Safeguarding Lepcha and Limbu cultural values and worldviews for conservation and sustainable development in the Eastern Himalayas, India
Biocultural Heritage Territories (BCHTs) are mosaics of land uses, deeply linked to Indigenous knowledge systems embedded in cultural traditions, where Indigenous knowledge and practices effectively combine food production with sustainable development, biodiversity conservation and ecosystem protection.
Although Indigenous Peoples have been living sustainably for generations, few studies have explored the role of different elements of cultural heritage, and their links with biodiversity, in promoting sustainable development. This study was conducted as part of the project ‘Indigenous biocultural heritage for sustainable development’ (2018–21), funded by the Sustainable Development Programme of the British Academy. The project involved case studies in China, India, Peru and Kenya, and had two main objectives:
- Catalysing establishment of BCHTs for sustainable development, and
- Enhancing understanding of the role of biocultural heritage in addressing the Sustainable Development Goals.
This case study in India focused on the Lingsey and Lingseykha communities in Kalimpong District, northern West Bengal, to build on previous action research conducted through the Smallholder Innovation for Resilience project. It recommends ensuring local biodiversity management committees include Indigenous representatives to allow them to establish rules for collective resource management, building on their customary laws and values.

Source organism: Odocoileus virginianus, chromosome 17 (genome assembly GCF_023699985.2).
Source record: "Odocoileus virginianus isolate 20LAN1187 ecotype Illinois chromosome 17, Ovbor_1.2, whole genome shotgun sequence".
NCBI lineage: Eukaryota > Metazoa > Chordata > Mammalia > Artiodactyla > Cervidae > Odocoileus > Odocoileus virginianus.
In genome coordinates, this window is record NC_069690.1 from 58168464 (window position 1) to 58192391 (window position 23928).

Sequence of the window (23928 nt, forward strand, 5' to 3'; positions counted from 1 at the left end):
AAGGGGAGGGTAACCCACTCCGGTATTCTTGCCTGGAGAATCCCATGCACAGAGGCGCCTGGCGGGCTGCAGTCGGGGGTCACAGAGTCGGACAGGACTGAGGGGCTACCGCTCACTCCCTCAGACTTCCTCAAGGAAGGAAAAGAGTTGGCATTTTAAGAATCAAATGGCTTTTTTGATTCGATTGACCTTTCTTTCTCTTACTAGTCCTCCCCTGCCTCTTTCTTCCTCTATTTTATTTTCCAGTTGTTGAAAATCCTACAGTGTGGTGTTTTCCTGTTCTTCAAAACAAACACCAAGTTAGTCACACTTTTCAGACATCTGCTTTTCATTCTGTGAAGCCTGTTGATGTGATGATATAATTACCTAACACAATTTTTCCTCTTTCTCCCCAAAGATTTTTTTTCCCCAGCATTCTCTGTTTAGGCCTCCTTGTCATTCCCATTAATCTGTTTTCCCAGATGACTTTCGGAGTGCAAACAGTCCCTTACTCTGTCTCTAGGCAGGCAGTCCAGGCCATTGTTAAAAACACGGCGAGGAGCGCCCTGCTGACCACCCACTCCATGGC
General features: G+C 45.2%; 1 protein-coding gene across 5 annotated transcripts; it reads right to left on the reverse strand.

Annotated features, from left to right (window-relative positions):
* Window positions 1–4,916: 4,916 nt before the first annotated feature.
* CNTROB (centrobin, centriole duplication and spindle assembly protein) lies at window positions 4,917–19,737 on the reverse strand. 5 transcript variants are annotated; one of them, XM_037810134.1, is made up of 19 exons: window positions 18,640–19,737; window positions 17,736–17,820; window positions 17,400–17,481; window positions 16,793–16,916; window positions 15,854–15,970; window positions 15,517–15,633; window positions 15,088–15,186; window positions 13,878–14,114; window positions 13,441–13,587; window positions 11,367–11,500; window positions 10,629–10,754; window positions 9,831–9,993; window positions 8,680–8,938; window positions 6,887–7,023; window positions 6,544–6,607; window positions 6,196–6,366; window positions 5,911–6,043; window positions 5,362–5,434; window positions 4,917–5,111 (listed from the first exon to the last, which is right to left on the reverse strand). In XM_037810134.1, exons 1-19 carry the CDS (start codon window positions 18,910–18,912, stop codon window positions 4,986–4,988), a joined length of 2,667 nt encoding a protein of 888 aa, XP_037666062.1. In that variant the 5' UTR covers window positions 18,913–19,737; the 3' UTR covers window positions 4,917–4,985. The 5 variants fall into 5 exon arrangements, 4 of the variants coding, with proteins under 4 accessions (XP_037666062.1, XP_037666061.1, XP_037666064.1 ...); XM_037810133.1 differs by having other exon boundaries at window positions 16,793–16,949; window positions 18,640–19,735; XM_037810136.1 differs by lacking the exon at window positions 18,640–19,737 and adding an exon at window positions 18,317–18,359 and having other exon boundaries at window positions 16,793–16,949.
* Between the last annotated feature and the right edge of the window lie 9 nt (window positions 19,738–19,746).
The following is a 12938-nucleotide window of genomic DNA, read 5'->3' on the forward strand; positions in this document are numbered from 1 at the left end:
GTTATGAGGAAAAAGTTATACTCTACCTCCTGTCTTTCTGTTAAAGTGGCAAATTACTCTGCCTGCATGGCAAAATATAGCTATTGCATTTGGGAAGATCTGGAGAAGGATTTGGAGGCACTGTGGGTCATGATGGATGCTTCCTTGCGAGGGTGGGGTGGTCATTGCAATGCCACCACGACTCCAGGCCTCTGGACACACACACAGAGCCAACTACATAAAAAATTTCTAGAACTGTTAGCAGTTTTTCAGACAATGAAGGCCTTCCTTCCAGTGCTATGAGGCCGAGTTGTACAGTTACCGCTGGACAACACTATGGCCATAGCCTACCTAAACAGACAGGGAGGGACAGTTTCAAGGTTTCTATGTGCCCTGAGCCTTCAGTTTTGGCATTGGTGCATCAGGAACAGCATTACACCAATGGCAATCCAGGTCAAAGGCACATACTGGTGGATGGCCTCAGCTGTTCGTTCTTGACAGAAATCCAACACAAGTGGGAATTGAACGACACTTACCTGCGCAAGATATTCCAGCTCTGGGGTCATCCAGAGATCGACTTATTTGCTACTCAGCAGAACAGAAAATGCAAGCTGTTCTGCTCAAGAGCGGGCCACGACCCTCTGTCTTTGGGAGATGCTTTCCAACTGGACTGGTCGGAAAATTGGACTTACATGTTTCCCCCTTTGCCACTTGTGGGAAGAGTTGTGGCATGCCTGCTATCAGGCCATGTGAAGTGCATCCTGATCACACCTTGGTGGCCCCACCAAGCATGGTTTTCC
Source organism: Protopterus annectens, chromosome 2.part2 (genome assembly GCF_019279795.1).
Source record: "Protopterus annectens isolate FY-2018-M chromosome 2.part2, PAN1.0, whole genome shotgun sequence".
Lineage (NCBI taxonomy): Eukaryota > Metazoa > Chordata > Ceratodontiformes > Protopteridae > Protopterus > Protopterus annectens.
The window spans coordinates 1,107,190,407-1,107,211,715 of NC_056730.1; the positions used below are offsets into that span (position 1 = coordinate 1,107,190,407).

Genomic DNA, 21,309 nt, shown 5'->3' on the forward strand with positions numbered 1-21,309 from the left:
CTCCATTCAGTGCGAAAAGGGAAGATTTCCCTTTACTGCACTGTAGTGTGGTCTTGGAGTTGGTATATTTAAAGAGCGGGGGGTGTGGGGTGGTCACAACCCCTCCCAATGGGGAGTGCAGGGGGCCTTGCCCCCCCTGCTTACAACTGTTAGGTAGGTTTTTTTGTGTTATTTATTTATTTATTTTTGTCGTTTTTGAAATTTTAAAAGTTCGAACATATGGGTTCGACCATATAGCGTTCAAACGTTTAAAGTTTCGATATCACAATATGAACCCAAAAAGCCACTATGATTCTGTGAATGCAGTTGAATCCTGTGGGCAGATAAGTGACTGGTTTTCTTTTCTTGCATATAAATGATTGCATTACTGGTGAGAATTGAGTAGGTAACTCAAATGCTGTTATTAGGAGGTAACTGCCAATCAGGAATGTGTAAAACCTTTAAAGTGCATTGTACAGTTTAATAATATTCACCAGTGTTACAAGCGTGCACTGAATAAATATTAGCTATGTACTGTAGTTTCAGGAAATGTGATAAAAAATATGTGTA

It also argues it is vital that biocultural concerns are integrated into the region’s Development Plan by working closely with the communities at village level, and a proposed BCHT as an FAO Globally Important Agricultural Heritage System should be recognised. Finally, to enhance conservation and livelihoods and to stem the loss of traditional ecological knowledge, restrictions on forest access should be removed. Traditional rules and customary rights and responsibilities of Lepcha, Limbu and other Indigenous communities should be recognised under the Forest Rights Act. A BCHT or GIAHS is unlikely to succeed and be sustained by communities unless Indigenous Peoples’ rights are fully recognised.